TVR boss talks the future of the company; the revived marque is poised to fully reveal its supercar-baiting coupé
5 September 2017

“No matter how complex you thought it was going to be to launch a new car, it’s more complex than that.”

So said TVR chief Les Edgar, talking about his past four years’ experience of reviving the iconic sports car marque — during which he and a dozen colleagues have acquired and financed the brand, created a 10-year product plan, found a Welsh factory, organised a government subsidy, designed a new car and found the consultants capable of putting it into production. Edgar estimates that the amount of time he and his colleagues have dedicated to the project is “about 127%”.

“We’ve made some mistakes if we were doing it again,” he said, “but along the way, we’ve discovered a bunch of good guys, second to none, who have made it possible to do this thing at the high level we believe it deserves.”

TVR Manufacturing, the core company, consists of only about 50 people, Edgar explained, because its policy is to retain expert consultants — such as Gordon Murray Design and Cosworth Engineering — to bring the company’s plans to reality.

TVR Griffith revealed - click here for the full story

“The most amazing thing to us has been the sheer level of interest people have shown in the project,” said Edgar. “It’s amazing that such a low-volume product can justify such passion. It’s as if we’d won every race we’d entered, including Le Mans. TVR is definitely much more than just a brand. It’s an extraordinary group of passionate people. Not disappointing them is a big responsibility.”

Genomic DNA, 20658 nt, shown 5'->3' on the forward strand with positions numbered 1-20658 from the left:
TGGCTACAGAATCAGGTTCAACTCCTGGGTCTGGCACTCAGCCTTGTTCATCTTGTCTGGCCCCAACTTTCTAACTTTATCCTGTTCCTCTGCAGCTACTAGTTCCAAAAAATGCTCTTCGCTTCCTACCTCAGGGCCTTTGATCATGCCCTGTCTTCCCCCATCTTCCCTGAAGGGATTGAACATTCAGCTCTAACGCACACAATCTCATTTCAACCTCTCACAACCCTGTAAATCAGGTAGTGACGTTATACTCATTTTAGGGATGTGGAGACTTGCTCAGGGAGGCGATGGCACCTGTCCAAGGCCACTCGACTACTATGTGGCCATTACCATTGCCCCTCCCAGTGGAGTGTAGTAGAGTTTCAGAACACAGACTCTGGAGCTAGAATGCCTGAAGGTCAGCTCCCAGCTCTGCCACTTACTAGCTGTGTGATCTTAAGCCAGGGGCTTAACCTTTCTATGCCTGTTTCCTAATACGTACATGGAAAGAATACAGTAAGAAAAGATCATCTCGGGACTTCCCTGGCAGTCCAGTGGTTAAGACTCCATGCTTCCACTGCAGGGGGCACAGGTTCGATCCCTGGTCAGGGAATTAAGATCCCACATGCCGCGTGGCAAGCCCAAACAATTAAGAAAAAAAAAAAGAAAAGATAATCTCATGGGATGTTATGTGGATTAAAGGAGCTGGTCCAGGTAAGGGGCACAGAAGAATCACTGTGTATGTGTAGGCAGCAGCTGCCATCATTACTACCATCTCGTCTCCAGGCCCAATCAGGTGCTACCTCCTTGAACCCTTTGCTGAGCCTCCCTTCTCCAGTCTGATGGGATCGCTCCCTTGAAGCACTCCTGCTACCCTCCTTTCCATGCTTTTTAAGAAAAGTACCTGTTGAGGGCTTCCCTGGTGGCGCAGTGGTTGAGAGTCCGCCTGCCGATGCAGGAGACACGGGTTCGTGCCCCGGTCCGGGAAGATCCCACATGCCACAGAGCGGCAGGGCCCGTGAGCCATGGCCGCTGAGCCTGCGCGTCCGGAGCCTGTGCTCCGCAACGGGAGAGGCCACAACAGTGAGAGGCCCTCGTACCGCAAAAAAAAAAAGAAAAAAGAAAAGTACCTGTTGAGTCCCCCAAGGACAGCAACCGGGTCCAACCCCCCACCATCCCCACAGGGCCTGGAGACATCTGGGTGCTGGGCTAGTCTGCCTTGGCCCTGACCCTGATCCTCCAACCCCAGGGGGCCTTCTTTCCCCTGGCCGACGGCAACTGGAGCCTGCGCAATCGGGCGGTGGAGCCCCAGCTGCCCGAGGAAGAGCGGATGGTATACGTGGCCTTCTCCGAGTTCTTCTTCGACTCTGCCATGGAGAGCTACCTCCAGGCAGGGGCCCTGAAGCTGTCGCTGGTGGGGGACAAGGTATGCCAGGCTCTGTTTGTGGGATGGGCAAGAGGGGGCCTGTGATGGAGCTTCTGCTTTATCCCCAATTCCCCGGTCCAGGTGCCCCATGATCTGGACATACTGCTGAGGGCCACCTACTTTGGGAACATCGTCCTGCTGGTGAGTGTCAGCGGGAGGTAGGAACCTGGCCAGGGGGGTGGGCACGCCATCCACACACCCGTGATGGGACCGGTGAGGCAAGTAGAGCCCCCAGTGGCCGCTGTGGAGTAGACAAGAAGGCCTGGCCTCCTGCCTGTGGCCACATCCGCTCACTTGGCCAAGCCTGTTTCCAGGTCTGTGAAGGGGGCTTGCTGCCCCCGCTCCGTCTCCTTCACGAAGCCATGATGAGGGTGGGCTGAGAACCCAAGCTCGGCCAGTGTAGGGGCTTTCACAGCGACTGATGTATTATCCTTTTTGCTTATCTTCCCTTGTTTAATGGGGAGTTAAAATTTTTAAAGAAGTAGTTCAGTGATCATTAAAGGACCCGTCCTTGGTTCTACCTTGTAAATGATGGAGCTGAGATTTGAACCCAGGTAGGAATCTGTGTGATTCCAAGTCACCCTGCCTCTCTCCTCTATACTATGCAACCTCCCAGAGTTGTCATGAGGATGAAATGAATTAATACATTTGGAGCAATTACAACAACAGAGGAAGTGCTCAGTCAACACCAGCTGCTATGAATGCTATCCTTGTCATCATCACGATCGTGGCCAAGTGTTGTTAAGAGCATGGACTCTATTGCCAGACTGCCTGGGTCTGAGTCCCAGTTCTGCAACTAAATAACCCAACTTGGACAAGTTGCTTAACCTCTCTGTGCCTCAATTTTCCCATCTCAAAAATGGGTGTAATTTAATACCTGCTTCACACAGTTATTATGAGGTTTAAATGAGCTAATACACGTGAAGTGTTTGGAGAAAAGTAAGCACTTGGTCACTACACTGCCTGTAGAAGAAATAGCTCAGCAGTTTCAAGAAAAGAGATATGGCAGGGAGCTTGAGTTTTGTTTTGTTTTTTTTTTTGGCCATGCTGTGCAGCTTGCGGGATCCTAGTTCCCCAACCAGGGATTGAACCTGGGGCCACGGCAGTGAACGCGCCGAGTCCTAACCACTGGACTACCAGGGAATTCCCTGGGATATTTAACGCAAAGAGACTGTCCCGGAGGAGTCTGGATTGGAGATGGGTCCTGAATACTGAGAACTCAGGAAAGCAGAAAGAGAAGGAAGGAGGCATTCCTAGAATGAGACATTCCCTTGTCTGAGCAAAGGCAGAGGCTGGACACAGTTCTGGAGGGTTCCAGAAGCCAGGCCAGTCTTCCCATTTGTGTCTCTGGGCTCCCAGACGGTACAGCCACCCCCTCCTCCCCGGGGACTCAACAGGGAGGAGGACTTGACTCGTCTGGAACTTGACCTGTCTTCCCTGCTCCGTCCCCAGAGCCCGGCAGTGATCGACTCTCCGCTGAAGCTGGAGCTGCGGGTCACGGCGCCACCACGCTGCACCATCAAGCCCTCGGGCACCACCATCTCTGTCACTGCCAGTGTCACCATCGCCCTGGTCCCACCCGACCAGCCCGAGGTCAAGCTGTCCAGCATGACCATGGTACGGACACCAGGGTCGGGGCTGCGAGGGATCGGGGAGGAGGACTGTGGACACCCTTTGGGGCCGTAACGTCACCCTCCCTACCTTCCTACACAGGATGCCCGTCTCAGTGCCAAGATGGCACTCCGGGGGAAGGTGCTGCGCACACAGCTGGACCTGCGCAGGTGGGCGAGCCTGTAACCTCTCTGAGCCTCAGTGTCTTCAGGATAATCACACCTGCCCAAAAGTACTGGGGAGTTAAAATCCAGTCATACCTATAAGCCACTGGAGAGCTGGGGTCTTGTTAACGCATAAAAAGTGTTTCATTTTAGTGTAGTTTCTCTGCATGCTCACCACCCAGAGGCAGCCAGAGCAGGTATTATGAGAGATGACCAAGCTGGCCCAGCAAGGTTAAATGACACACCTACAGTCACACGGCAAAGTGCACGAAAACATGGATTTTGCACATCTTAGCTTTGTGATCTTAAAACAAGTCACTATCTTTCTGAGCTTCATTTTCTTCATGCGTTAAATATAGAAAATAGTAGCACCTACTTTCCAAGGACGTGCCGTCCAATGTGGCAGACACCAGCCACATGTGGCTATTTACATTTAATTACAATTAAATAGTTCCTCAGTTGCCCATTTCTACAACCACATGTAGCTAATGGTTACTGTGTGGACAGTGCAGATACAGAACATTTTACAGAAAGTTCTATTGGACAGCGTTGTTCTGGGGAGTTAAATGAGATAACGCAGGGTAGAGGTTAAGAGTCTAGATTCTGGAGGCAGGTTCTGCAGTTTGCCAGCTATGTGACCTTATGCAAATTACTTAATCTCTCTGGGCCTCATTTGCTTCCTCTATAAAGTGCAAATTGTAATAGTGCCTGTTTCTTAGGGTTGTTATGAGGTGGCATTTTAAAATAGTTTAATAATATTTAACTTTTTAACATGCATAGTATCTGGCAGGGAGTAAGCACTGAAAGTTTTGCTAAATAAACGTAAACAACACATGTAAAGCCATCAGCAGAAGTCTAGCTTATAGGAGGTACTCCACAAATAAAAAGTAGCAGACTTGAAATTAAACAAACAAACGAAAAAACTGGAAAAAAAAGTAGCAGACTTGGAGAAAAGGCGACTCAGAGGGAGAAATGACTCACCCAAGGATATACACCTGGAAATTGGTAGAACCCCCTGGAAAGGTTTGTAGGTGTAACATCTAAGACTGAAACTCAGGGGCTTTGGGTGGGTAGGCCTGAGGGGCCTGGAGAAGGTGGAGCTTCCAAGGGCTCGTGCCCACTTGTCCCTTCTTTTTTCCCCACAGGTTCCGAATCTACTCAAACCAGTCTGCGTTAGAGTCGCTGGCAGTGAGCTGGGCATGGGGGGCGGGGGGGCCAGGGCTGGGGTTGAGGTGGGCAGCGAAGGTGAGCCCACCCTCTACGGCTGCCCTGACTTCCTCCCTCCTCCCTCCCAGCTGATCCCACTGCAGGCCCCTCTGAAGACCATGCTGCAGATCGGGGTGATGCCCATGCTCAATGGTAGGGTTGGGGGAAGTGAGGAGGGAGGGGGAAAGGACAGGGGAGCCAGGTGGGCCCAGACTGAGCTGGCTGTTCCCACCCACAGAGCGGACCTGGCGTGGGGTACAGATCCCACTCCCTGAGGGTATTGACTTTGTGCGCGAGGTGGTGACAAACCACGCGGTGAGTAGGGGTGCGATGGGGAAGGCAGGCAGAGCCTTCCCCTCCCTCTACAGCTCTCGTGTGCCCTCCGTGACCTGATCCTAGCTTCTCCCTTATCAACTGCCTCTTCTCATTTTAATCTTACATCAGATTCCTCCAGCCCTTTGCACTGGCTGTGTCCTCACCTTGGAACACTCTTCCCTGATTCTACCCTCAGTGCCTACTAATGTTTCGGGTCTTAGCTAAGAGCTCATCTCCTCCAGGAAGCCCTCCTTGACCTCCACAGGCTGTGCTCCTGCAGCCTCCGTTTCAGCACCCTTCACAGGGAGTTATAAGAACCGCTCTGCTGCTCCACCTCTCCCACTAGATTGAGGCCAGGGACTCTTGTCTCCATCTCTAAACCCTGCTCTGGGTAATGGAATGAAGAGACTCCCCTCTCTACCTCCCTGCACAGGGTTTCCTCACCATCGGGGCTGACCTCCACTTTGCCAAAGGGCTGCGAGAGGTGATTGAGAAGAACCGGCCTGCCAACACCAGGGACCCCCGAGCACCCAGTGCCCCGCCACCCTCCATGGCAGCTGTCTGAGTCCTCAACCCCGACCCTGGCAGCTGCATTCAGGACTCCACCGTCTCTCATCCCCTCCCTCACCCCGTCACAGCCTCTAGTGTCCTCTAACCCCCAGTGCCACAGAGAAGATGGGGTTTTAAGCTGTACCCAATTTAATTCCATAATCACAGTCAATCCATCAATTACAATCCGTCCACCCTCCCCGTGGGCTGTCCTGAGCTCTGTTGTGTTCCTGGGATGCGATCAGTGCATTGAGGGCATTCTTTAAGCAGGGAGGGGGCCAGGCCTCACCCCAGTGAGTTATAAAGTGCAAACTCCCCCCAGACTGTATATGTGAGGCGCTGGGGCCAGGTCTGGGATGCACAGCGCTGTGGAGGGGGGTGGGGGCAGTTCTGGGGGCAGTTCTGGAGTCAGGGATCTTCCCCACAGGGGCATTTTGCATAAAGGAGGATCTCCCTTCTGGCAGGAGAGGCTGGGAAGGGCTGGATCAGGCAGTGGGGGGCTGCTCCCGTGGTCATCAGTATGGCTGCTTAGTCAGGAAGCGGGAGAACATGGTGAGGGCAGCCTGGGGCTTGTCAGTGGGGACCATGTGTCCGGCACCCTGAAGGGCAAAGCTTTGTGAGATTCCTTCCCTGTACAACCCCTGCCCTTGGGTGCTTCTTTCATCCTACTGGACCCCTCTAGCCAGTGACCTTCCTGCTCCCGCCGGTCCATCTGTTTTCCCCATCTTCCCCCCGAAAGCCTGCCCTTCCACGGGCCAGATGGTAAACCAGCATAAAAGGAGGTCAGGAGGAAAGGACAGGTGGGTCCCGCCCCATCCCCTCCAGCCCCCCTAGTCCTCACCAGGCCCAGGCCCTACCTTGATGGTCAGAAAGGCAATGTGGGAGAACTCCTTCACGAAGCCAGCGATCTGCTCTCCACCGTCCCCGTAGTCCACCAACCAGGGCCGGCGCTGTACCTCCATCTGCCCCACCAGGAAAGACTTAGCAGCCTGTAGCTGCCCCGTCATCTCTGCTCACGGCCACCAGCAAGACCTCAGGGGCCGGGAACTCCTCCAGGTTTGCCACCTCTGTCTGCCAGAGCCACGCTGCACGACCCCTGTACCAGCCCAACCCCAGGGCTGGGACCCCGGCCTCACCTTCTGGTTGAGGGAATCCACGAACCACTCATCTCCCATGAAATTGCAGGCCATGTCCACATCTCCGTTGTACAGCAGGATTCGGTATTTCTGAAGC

Related stories: 

New TVR V8 sports car to use manual gearbox

New TVR sports car to use Gordon Murray's iStream Carbon process

TVR shows first image of 480bhp, £90k comeback coupé

Insight: will ‘back to basics’ still work for TVR?

Join the debate

Comments
4

5 September 2017

You forgot to print the "Insight" bit from the headline of the story. Where is the bit that justifies this headline? 

Insight: Why TVR is destined for success

It's just the same stuff from Les that we've read loads of times before. I believe it's called clickbait and Autocar is getting worse at it. Stop disrespecting your readers...

5 September 2017

Why are they " destined for success " ? Because they want it a lot? Because they tried reeeeeeeealy hard? Unlike, oh, i dunno, every single other brand in the planet?

And what IS success for them, 100 cars per year? 1000?

 

 

5 September 2017
That went well vis-à-vis British Leyland and DeLorean, didn't it?

6 September 2017

What a cr4p article.

Add your comment

Log in or register to post comments

Find an Autocar car review

Driven this week

  • Hyundai Nexo FCEV
    This is the new Hyundai Nexo FCEV
    First Drive
    20 February 2018
    The new Nexo SUV is a showcase for both hydrogen power and autonomous tech. Does that make it an appealing purchase?
  • Vauxhall Insignia GSi Sports Tourer
    This is the Vauxhall Insignia GSi Sports Tourer
    First Drive
    19 February 2018
    The Insignia GSi is Vauxhall's new performance flagship. Can this diesel estate version offer both pace and practicality?
  • Honda Civic Type R
    First Drive
    19 February 2018
    It’s a warm welcome to this steaming hot hatch. But is it too fiery for Britain’s roads?
  • Aston Martin DB11 Volante
    The DB11 Volante chassis' torsional rigidity is 22kN/deg, down from 34kN/deg on the coupe – but substantially more than the 14.7kN/deg of the DB9 Volante
    First Drive
    19 February 2018
    The DB11 Volante is the first convertible variant of Aston Martin's new model generation. How does it compare to the likes of the new Ferrari Portofino?
  • BMW 6 Series Gran Turismo front
    The new BMW 6 Series Gran Turismo
    First Drive
    16 February 2018
    The top-of-the-line 6 Series Gran Turismo has arrived in the UK, but does a more potent engine increase its unusual appeal?